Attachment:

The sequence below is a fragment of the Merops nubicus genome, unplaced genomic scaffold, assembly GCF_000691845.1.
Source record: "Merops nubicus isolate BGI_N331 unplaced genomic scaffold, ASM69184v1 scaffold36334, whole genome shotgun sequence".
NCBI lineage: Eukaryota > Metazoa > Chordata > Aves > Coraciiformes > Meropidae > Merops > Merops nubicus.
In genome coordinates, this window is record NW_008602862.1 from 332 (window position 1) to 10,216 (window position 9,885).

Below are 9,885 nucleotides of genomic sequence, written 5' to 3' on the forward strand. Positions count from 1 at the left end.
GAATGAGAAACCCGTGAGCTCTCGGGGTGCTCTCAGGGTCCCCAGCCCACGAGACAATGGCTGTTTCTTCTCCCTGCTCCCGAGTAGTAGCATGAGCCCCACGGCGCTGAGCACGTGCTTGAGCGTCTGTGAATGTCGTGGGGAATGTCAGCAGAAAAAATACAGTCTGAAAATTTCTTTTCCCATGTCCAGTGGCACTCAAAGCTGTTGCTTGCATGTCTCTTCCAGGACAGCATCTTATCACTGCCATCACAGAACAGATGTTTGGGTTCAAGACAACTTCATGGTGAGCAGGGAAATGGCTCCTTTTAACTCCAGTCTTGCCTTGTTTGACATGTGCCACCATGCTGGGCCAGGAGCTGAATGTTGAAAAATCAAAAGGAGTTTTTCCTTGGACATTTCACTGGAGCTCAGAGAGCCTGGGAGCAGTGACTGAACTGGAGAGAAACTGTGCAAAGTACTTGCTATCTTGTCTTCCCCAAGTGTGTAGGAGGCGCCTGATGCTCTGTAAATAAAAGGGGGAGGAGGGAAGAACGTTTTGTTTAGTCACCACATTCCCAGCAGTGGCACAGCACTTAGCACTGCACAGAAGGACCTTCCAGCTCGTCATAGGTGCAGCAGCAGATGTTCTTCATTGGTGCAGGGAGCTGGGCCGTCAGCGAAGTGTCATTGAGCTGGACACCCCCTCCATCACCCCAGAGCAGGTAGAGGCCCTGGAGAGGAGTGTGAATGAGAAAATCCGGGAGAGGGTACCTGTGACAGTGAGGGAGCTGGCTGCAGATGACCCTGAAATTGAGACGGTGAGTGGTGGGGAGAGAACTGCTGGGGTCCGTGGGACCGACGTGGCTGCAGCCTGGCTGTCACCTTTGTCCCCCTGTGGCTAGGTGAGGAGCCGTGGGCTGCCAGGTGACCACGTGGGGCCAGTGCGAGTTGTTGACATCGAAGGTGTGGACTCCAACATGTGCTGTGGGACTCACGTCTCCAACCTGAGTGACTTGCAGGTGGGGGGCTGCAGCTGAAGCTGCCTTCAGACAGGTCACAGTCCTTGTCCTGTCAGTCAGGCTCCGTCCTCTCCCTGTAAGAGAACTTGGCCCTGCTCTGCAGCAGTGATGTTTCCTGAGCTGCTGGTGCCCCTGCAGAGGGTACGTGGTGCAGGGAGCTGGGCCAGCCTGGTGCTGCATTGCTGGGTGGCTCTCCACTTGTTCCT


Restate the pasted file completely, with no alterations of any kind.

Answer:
The sequence below is a fragment of the Merops nubicus genome, unplaced genomic scaffold, assembly GCF_000691845.1.
Source record: "Merops nubicus isolate BGI_N331 unplaced genomic scaffold, ASM69184v1 scaffold36334, whole genome shotgun sequence".
NCBI lineage: Eukaryota > Metazoa > Chordata > Aves > Coraciiformes > Meropidae > Merops > Merops nubicus.
In genome coordinates, this window is record NW_008602862.1 from 332 (window position 1) to 10,216 (window position 9,885).

Below are 9,885 nucleotides of genomic sequence, written 5' to 3' on the forward strand. Positions count from 1 at the left end.
GAATGAGAAACCCGTGAGCTCTCGGGGTGCTCTCAGGGTCCCCAGCCCACGAGACAATGGCTGTTTCTTCTCCCTGCTCCCGAGTAGTAGCATGAGCCCCACGGCGCTGAGCACGTGCTTGAGCGTCTGTGAATGTCGTGGGGAATGTCAGCAGAAAAAATACAGTCTGAAAATTTCTTTTCCCATGTCCAGTGGCACTCAAAGCTGTTGCTTGCATGTCTCTTCCAGGACAGCATCTTATCACTGCCATCACAGAACAGATGTTTGGGTTCAAGACAACTTCATGGTGAGCAGGGAAATGGCTCCTTTTAACTCCAGTCTTGCCTTGTTTGACATGTGCCACCATGCTGGGCCAGGAGCTGAATGTTGAAAAATCAAAAGGAGTTTTTCCTTGGACATTTCACTGGAGCTCAGAGAGCCTGGGAGCAGTGACTGAACTGGAGAGAAACTGTGCAAAGTACTTGCTATCTTGTCTTCCCCAAGTGTGTAGGAGGCGCCTGATGCTCTGTAAATAAAAGGGGGAGGAGGGAAGAACGTTTTGTTTAGTCACCACATTCCCAGCAGTGGCACAGCACTTAGCACTGCACAGAAGGACCTTCCAGCTCGTCATAGGTGCAGCAGCAGATGTTCTTCATTGGTGCAGGGAGCTGGGCCGTCAGCGAAGTGTCATTGAGCTGGACACCCCCTCCATCACCCCAGAGCAGGTAGAGGCCCTGGAGAGGAGTGTGAATGAGAAAATCCGGGAGAGGGTACCTGTGACAGTGAGGGAGCTGGCTGCAGATGACCCTGAAATTGAGACGGTGAGTGGTGGGGAGAGAACTGCTGGGGTCCGTGGGACCGACGTGGCTGCAGCCTGGCTGTCACCTTTGTCCCCCTGTGGCTAGGTGAGGAGCCGTGGGCTGCCAGGTGACCACGTGGGGCCAGTGCGAGTTGTTGACATCGAAGGTGTGGACTCCAACATGTGCTGTGGGACTCACGTCTCCAACCTGAGTGACTTGCAGGTGGGGGGCTGCAGCTGAAGCTGCCTTCAGACAGGTCACAGTCCTTGTCCTGTCAGTCAGGCTCCGTCCTCTCCCTGTAAGAGAACTTGGCCCTGCTCTGCAGCAGTGATGTTTCCTGAGCTGCTGGTGCCCCTGCAGAGGGTACGTGGTGCAGGGAGCTGGGCCAGCCTGGTGCTGCATTGCTGGGTGGCTCTCCACTTGTTCCT